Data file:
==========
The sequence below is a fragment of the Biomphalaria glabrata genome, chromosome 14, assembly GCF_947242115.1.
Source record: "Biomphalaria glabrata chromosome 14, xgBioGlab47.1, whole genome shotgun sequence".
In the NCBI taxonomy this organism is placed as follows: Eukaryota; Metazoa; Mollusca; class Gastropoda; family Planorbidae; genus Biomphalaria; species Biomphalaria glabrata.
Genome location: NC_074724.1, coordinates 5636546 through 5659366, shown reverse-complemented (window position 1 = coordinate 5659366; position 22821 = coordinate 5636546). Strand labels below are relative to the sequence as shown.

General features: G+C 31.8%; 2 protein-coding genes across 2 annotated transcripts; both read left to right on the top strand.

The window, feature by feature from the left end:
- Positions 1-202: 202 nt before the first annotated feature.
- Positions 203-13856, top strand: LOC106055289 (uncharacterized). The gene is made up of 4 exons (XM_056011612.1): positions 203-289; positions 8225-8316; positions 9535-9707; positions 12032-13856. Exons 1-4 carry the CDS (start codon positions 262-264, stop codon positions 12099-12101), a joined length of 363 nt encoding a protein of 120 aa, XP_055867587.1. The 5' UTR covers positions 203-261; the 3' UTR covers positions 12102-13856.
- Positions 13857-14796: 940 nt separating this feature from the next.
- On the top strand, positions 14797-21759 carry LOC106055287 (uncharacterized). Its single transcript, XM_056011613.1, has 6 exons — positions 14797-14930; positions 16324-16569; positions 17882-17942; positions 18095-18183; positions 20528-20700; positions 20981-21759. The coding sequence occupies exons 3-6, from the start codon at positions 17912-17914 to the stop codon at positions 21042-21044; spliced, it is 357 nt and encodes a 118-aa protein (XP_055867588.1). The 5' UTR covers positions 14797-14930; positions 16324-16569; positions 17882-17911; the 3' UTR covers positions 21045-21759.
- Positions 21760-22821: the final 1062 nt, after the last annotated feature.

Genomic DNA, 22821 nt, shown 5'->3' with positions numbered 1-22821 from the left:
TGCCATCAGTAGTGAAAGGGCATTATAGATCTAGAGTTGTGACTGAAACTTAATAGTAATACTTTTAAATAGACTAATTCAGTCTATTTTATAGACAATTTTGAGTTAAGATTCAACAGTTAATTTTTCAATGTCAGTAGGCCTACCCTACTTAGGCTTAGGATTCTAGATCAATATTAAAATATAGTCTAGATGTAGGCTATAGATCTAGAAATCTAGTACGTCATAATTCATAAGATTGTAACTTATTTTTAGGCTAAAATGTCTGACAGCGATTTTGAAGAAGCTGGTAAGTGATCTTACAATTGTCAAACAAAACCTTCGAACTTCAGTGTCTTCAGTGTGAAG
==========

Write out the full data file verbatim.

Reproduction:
The sequence below is a fragment of the Biomphalaria glabrata genome, chromosome 14, assembly GCF_947242115.1.
Source record: "Biomphalaria glabrata chromosome 14, xgBioGlab47.1, whole genome shotgun sequence".
In the NCBI taxonomy this organism is placed as follows: Eukaryota; Metazoa; Mollusca; class Gastropoda; family Planorbidae; genus Biomphalaria; species Biomphalaria glabrata.
Genome location: NC_074724.1, coordinates 5636546 through 5659366, shown reverse-complemented (window position 1 = coordinate 5659366; position 22821 = coordinate 5636546). Strand labels below are relative to the sequence as shown.

General features: G+C 31.8%; 2 protein-coding genes across 2 annotated transcripts; both read left to right on the top strand.

The window, feature by feature from the left end:
- Positions 1-202: 202 nt before the first annotated feature.
- Positions 203-13856, top strand: LOC106055289 (uncharacterized). The gene is made up of 4 exons (XM_056011612.1): positions 203-289; positions 8225-8316; positions 9535-9707; positions 12032-13856. Exons 1-4 carry the CDS (start codon positions 262-264, stop codon positions 12099-12101), a joined length of 363 nt encoding a protein of 120 aa, XP_055867587.1. The 5' UTR covers positions 203-261; the 3' UTR covers positions 12102-13856.
- Positions 13857-14796: 940 nt separating this feature from the next.
- On the top strand, positions 14797-21759 carry LOC106055287 (uncharacterized). Its single transcript, XM_056011613.1, has 6 exons — positions 14797-14930; positions 16324-16569; positions 17882-17942; positions 18095-18183; positions 20528-20700; positions 20981-21759. The coding sequence occupies exons 3-6, from the start codon at positions 17912-17914 to the stop codon at positions 21042-21044; spliced, it is 357 nt and encodes a 118-aa protein (XP_055867588.1). The 5' UTR covers positions 14797-14930; positions 16324-16569; positions 17882-17911; the 3' UTR covers positions 21045-21759.
- Positions 21760-22821: the final 1062 nt, after the last annotated feature.

Genomic DNA, 22821 nt, shown 5'->3' with positions numbered 1-22821 from the left:
TGCCATCAGTAGTGAAAGGGCATTATAGATCTAGAGTTGTGACTGAAACTTAATAGTAATACTTTTAAATAGACTAATTCAGTCTATTTTATAGACAATTTTGAGTTAAGATTCAACAGTTAATTTTTCAATGTCAGTAGGCCTACCCTACTTAGGCTTAGGATTCTAGATCAATATTAAAATATAGTCTAGATGTAGGCTATAGATCTAGAAATCTAGTACGTCATAATTCATAAGATTGTAACTTATTTTTAGGCTAAAATGTCTGACAGCGATTTTGAAGAAGCTGGTAAGTGATCTTACAATTGTCAAACAAAACCTTCGAACTTCAGTGTCTTCAGTGTGAAG